Jim James is getting a lot of mileage out of his solo project, and not having to be chained to a guitar. His performance on "Late Night with Jimmy Fallon" last month was a true achievement. Unfortunately it's been taken down from Hulu, but get on message boards and demand they reinstate it! CREDIT: NBC Universal Jim James is getting a lot of mileage out of his solo project, and not having to be chained to a guitar. His performance on "Late Night with Jimmy Fallon" last month was a true achievement. Unfortunately it's been taken down from Hulu, but get on message boards and demand they reinstate it!
CREDIT: NBC Universal

With My Morning Jacket taking a brief break, the prolific Jim James is trying something different with his recent solo album. “Regions of Light and Sound of God,” released last month, seems and sounds as though divine intervention has led the songwriter to new sonic soil.

Playing almost all of the instruments on the record, this isn’t your traditional stripped-down solo journey, but instead an epic musical onslaught that sounds as though a dozen people contributed to the final product.

Taking his new tunes on the road, James has built a quartet comprised of fellow Louisvillians to help rebuild the audio architecture of the solo record in a live setting. After catching his first few shows in NYC last month, my skepticism quickly turned to satisfaction as the new band delivered some magical moments that not only gave life to the album, but took the songs to another level.

 

Focusing primarily on electronics, James’ band fills the instrumental backdrop while he mans the mic, taking on the role of the traditional frontman, and occasionally picking up random and often unlikely instruments.

While My Morning Jacket are no strangers to SXSW, James makes his first appearance at the festival this week as a solo act. MMJ’s first trip to the Austin came early in their career and James is quick to note the benefits of playing the festival back then.

“The year was 1914,” James says in jest. “The first settlers had just come onto the Austin shore. Alongside other explorers like us who had heard about the legend of gold in them rolling hills and mountain ranges of downtown Austin, we rolled into town just before dawn on March 13 of that year and took up shop at the Pecan Street Ale House … or was it Urban Outfitters … or was it Yard Dog? It's hard to say, the memory starts to slip with time and age and you have to brush those cobwebs away.”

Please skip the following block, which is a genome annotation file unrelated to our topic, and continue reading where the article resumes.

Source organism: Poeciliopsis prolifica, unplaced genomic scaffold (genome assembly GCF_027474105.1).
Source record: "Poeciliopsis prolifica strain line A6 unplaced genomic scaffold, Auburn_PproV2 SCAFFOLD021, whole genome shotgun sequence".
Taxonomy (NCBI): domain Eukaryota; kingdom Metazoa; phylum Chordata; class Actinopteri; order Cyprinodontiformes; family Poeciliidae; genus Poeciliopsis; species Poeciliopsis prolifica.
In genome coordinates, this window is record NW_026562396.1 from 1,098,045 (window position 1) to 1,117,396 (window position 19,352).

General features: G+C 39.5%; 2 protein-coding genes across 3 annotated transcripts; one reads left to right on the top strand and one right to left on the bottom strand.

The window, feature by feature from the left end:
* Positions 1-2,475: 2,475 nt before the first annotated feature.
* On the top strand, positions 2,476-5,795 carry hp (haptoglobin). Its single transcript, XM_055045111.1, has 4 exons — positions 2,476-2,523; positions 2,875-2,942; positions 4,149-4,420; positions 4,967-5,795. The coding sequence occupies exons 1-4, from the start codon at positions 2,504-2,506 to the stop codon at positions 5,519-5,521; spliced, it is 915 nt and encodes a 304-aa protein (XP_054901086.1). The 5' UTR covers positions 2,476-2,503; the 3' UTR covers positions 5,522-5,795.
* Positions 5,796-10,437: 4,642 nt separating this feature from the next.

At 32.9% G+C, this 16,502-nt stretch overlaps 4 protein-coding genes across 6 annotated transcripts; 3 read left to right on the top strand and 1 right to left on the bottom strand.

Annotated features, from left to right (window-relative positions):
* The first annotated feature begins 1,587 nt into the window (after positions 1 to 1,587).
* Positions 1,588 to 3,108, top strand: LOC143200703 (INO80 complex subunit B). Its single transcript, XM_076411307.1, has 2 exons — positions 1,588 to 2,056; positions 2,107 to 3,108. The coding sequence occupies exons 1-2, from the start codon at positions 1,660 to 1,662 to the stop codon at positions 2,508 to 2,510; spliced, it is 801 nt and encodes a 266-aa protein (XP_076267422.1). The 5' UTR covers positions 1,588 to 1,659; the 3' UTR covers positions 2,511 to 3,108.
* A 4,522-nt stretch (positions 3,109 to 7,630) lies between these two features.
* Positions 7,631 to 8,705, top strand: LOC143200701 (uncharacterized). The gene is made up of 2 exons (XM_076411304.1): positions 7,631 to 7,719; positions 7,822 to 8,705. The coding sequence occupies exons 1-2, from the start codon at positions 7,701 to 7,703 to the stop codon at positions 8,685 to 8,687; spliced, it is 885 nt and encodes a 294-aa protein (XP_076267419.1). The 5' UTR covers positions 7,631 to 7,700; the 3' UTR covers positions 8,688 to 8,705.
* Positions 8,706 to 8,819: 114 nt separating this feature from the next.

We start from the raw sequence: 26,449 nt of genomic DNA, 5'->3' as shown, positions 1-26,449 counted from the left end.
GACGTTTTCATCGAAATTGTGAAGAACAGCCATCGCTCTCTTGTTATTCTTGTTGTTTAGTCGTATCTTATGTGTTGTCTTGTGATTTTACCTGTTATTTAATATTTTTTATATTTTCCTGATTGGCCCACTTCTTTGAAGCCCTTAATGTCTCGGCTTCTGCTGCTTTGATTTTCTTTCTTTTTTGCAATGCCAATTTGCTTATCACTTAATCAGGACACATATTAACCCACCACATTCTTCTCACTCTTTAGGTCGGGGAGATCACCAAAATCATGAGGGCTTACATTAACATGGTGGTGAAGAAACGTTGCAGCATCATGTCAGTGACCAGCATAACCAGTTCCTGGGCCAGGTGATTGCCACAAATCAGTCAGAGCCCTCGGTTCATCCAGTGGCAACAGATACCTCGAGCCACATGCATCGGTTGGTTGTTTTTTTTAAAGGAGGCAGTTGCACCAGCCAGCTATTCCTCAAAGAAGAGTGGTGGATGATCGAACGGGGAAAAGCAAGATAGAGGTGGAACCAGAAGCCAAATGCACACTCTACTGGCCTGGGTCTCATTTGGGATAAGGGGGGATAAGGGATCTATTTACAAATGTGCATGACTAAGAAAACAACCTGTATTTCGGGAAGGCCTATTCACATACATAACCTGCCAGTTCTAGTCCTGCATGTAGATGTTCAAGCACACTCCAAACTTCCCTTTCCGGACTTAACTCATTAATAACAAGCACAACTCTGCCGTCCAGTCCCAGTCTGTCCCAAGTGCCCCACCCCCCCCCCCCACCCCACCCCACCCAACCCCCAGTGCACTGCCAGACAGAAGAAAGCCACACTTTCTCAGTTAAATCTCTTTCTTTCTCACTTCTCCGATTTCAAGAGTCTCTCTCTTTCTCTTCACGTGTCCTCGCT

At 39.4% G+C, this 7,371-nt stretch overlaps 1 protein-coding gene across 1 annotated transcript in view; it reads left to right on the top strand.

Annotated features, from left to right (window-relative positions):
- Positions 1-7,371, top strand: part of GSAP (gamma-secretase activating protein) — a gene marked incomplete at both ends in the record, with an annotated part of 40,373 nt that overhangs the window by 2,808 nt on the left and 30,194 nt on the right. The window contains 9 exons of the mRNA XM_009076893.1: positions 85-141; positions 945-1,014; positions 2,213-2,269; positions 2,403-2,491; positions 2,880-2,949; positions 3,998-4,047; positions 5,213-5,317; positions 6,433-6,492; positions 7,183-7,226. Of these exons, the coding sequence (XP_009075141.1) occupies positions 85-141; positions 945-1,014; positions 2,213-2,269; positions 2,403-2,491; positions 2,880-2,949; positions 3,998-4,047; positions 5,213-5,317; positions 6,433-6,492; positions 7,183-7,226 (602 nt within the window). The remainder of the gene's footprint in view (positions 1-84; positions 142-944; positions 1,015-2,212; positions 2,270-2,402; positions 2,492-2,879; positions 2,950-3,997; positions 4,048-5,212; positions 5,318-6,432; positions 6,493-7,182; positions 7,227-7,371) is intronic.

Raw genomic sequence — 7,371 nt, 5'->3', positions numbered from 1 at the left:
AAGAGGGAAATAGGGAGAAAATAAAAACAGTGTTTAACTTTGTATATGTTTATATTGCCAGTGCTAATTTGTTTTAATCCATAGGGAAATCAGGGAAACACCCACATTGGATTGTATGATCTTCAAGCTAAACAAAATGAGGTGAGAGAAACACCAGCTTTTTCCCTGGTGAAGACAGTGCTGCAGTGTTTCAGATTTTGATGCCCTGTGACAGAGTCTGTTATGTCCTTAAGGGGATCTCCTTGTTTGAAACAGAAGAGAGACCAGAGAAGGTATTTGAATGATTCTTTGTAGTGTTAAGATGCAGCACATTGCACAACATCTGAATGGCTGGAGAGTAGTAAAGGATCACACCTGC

All jokes aside, the venues and day of the month are real, but the year was 2002 and SXSW became one of the band’s first shows outside of Europe and Kentucky.

“It's all strange and wonderful,” says James. “I mean, we've worked our asses to the bone over the years and it feels good when you chase a dream and see some progress on that front. It’s very exciting and we are very grateful to the universe to have been allowed to make some progress on our dreams.”

‘True destiny’ on the line
Since their SXSW debut, My Morning Jacket has only played the festival one other time — in 2008. They went from being unknown hopefuls in 2002, to being one of the SXSW’s main attractions six years later while previewing their album, “Evil Urges.”

So what is Jim looking forward to seeing this year?

“My true destiny,” he says.

— Jim James plays three shows at SXSW and participates in a panel discussion and a non-SXSW-affiliated benefit show at Willie Nelson’s Ranch

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